Going To Africa

October 12, 2013 § 5 Comments

Dementia is many things, and although I do not profess to understand it, acknowledge that for many it can be intensely frightening. But as a creative, I recognise something in these people who suffer – it is like a form of lateral thinking. Although taken out of context, is it perhaps akin to what Joan Didion means by ‘magical thinking’?

   As the synapses degenerate, the brain makes connections it would not normally allow. People who create – whether through words, paint or music – perhaps recognise the thoughts and ideas that can emerge when what we call ‘normal boundaries’ are breached.

      I am not a poet. Poetry for me is a fiendishly hard medium to master – and I shall never be any good at it. Yet the poetic form, with it’s clipped fragments, its allusions, seem to lend itself to the ways that dementia manifests.

      This poem may make no sense at all. Let me know your thoughts….

Image

Dulcie’s hand has gone to sleep again

She pinches the chicken thin skin

Checks the man in the photograph

Is still watching.

Scrubs her face with the pink toothbrush.

Grey bristles scrape

Old skin tingles.

Someone’s stolen the bathroom, she whispers

Making a puddle where the door used to be.

The wall clock doesn’t tick these days

Time stopped.

Hands bold on its dead face

Black shiny

Like the hair she used to love.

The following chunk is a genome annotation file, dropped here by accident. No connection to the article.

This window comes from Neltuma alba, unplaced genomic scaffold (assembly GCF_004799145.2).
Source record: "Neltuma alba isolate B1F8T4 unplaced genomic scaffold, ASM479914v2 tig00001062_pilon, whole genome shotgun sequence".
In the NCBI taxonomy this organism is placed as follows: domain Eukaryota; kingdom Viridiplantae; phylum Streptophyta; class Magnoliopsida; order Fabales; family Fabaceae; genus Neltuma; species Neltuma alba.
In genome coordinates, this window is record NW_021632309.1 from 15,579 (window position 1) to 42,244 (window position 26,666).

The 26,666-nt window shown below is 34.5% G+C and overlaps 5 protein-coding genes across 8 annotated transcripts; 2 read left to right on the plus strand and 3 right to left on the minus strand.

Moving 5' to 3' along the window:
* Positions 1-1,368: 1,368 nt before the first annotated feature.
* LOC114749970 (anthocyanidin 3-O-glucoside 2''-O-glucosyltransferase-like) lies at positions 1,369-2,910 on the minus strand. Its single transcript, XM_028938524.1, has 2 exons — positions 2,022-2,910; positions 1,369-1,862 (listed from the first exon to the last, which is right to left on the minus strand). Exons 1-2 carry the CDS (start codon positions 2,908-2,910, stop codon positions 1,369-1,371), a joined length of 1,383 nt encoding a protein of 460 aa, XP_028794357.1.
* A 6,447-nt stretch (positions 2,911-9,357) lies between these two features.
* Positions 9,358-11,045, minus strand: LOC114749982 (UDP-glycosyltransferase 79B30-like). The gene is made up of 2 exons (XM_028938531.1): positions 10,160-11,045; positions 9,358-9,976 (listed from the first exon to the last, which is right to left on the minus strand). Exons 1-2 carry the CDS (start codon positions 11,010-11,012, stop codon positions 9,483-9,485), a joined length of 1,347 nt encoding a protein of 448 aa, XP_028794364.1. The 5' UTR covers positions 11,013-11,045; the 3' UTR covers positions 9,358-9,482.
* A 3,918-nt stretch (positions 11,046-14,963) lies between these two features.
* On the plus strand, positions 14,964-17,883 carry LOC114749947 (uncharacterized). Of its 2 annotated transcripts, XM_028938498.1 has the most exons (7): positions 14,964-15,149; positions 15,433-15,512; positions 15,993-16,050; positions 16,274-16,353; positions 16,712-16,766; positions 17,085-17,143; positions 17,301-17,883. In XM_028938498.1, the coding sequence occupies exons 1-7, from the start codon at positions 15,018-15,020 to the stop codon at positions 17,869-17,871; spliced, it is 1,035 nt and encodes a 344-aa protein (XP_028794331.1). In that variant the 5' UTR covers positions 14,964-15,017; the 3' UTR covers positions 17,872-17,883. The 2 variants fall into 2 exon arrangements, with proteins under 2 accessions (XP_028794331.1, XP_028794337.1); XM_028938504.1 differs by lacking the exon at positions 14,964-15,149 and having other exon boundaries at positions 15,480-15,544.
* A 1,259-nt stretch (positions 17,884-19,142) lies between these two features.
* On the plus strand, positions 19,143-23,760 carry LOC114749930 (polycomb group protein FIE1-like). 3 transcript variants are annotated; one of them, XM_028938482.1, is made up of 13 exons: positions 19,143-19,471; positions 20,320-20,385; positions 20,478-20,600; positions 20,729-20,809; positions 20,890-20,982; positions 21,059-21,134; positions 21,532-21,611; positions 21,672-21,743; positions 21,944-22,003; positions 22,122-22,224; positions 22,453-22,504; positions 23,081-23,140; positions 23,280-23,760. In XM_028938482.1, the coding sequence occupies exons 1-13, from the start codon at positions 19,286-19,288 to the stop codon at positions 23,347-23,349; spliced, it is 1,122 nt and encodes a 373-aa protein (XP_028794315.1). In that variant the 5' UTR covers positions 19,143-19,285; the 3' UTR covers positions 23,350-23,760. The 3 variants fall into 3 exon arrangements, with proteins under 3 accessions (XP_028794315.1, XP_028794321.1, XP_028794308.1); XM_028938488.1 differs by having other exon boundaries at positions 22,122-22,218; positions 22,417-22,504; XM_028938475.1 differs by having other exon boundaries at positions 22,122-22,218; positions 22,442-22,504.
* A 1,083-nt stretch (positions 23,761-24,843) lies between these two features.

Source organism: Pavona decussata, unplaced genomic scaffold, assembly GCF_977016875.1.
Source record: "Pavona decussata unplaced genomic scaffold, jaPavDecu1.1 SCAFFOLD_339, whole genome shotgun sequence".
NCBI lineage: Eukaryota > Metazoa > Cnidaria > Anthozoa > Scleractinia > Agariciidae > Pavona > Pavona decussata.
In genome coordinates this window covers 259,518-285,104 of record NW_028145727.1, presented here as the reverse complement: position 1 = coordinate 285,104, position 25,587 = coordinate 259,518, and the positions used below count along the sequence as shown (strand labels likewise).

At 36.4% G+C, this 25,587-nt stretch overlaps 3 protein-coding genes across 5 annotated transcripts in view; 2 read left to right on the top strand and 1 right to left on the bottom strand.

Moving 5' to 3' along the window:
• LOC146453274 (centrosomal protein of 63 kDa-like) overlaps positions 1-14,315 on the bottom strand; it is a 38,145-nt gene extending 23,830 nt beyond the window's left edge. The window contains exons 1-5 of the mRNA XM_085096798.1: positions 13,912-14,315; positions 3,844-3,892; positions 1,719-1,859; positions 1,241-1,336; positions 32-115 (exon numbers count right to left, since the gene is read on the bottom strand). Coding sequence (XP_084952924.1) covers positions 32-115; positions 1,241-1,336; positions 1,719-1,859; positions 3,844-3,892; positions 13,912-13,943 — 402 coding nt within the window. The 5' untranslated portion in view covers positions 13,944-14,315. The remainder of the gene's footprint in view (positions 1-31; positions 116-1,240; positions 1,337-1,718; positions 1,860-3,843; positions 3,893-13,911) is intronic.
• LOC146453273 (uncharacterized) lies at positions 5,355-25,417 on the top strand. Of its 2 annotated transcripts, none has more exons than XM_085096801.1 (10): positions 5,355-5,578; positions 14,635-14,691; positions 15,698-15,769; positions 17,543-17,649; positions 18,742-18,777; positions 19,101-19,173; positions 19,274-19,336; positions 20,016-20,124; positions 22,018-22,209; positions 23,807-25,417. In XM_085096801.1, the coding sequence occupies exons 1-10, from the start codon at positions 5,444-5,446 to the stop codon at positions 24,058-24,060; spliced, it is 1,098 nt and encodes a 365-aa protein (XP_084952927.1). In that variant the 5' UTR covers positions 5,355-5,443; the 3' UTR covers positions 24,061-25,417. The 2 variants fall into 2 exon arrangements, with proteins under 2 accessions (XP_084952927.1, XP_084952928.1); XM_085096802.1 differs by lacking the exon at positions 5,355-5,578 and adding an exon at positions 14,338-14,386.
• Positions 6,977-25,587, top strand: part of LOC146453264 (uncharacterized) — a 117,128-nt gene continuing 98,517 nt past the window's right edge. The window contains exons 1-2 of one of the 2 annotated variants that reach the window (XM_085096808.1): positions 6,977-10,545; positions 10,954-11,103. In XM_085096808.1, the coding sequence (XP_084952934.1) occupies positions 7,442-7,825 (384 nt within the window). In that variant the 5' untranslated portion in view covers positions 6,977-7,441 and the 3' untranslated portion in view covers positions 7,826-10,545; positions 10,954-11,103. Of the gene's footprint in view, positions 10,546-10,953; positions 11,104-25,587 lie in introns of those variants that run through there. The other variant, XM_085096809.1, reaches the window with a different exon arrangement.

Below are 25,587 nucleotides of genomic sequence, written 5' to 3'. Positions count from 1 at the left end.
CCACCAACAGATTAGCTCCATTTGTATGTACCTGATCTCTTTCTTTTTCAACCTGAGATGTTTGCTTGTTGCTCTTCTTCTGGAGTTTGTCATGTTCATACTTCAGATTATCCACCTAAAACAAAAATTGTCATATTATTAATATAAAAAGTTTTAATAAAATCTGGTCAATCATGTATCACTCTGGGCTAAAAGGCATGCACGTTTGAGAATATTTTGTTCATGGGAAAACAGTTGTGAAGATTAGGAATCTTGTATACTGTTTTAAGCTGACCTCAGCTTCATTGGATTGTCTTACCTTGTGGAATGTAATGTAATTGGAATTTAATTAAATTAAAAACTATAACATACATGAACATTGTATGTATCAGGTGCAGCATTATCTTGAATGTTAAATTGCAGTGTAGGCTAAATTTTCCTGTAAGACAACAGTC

Memory flickers like a wren dart.

My best friend is an African

She tells the photograph.

The nurse comes in and smiles at the puddle.

Mouth open wide

Tongue flicks

Your daughter is here to see you.

But I don’t have one.

No time to waste, says the false face.

Dulcie’s hungry now

Stabs at her middle with the toothbrush.

The nightgown is peeled away.

Warm soap lathers and smarts

Dulcie waves at the man in the photograph

And shimmies.

She smells cardamon and lemon trees

On the warm brown skin

Hair curled tight like a scouring pad.

Her left hand reaches out to touch

The right strikes like a lizard and bites.

Dulcie’s body slides into the wheelchair

Glides along the corridor.

Hello Mum.

I don’t know you, Dulcie shouts.

There’s a burglar in the house!

Her daughter hands her a plastic mug with a spout

Hovers as she sucks up tepid tea.

Someone’s stealing things

It’s that man watching TV

Dulcie points:

The one with the parrot.

The daughter smiles.

Let’s go to the park, Mum

But it’s dangerous, complains Dulcie.

The lions are hungry

They’ll creep up on us

First we have to find the thief.

Shall we walk in the garden instead?

Dulcie bares her teeth

Moves her head slowly up and down.

We must be very careful not to tread on those snakes

They are very bad tempered you know.

*

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